Kakao’s co-CEO steps down after widespread outage at South Korea’s top chat app
KakaoTalk has a history of spectacular flops. It launched in 2004 in South Korea’s third most populous city to a huge fanfare and made a splash, only to go bankrupt a year later, just as Facebook was taking off in the U.S.
Today, it is one of South Korea’s most-used apps, used by almost 200 million people in the country.
Kakao announced on Thursday that chief executive Bang Chan-ki had stepped down amid the crisis, becoming the latest executive to resign from a prominent South Korean tech firm over a tech scandal.
The mobile-messaging app said it would cooperate with the authorities, saying “there is nothing to be investigated or punished, since no charges have been filed.”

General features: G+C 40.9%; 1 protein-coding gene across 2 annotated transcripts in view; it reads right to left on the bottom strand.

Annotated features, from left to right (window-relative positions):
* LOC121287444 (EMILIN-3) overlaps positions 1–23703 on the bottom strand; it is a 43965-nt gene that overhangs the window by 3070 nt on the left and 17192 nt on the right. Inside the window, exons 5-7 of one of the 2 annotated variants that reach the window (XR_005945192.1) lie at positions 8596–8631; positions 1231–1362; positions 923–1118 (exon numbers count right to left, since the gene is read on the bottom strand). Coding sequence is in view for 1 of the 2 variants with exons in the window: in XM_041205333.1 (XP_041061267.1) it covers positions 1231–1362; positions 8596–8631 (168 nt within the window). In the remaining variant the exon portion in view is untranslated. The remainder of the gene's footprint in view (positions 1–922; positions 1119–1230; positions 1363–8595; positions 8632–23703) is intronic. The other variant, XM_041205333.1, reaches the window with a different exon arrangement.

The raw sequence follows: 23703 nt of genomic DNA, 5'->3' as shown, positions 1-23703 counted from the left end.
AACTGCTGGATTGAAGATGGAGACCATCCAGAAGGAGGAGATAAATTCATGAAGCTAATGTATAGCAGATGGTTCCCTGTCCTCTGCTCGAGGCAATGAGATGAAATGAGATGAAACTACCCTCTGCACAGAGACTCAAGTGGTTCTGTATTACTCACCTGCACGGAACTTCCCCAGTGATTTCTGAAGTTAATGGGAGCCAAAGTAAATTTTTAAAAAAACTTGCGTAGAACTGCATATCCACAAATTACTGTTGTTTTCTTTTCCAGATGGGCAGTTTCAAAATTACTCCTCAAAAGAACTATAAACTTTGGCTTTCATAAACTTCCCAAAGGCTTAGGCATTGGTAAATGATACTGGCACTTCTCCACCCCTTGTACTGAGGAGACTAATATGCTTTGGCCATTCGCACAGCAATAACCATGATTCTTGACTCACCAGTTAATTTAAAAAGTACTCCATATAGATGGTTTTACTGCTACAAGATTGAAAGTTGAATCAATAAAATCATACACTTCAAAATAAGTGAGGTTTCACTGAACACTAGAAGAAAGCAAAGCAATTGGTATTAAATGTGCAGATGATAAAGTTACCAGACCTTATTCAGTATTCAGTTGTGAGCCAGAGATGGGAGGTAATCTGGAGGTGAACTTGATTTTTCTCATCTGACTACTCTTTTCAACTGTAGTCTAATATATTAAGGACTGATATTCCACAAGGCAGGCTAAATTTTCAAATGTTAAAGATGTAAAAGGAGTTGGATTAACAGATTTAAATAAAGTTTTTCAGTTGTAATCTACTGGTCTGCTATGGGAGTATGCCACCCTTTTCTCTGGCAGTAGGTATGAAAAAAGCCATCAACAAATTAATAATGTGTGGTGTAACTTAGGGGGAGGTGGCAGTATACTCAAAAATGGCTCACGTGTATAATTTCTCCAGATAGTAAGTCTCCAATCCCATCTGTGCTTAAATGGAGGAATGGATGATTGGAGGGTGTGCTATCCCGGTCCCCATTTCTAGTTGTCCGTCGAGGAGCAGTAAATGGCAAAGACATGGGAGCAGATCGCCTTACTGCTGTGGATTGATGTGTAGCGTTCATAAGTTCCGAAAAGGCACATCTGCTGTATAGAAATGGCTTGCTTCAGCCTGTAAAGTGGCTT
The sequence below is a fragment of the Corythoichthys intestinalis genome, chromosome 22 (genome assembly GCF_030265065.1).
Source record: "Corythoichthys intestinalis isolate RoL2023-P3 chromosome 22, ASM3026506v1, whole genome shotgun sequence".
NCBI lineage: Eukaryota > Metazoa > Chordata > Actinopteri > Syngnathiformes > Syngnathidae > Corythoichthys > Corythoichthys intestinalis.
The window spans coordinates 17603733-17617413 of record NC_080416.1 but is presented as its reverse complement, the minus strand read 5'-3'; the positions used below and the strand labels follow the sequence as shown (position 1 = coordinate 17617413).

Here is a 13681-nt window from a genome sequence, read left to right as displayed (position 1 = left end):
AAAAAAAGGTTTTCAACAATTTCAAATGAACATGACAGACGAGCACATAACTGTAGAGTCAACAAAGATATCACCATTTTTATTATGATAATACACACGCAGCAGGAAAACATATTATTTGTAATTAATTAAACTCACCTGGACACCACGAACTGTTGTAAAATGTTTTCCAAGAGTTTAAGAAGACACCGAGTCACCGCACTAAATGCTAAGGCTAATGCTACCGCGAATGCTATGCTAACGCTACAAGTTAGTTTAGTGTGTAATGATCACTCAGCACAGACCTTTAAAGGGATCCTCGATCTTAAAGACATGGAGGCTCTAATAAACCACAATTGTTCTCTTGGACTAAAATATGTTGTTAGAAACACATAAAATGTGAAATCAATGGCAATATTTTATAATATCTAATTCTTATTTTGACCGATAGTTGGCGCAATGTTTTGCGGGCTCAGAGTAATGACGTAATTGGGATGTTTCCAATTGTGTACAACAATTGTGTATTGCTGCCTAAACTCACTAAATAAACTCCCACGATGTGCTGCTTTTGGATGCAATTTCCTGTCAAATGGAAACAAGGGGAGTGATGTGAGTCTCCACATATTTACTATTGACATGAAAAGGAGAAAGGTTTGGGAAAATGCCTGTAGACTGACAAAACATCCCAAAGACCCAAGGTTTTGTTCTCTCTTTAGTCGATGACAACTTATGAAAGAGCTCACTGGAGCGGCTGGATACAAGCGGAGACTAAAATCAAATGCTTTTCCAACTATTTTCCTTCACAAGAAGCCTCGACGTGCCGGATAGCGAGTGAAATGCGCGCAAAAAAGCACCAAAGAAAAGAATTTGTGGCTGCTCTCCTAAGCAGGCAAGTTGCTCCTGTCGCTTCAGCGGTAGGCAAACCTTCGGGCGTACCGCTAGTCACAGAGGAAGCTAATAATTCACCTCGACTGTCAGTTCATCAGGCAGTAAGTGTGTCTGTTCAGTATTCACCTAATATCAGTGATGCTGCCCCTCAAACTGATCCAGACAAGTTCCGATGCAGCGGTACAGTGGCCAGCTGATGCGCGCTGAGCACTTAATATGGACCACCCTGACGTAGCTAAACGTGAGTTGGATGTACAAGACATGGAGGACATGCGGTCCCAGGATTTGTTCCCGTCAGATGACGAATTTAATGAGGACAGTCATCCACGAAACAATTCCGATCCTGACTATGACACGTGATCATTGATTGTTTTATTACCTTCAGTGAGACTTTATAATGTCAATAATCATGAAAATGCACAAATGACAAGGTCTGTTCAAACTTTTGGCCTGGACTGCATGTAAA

An earlier report said Chang had resigned in June.
“We did our utmost best to make the company successful, and I regret that I am the only one who cannot continue with the responsibility of this company,” Chang wrote in his letter.
Kakao users expressed disappointment in the sudden resignation, which followed a week of problems that had shut down parts of the site, including its messaging service and some of its most popular features, such as video conferencing and gaming.
The app, which offers free services such as messaging, video calling, photo sharing, games and music streaming, was once the most popular in the country and the only one that was not owned by Samsung, its biggest rival.
The latest debacle comes just months after South Korea’s top tech titan, Samsung, saw its share price plunge after it agreed to pay $1.9 billion for a majority stake in the mobile-messaging app.
An Apple-Samsung alliance would have given the company a bigger share of the lucrative mobile messaging market there, which is expected to grow to US$80 billion by 2020, compared with Samsung and its homegrown rival, KakaoTalk, which now only counts about 50 million users globally.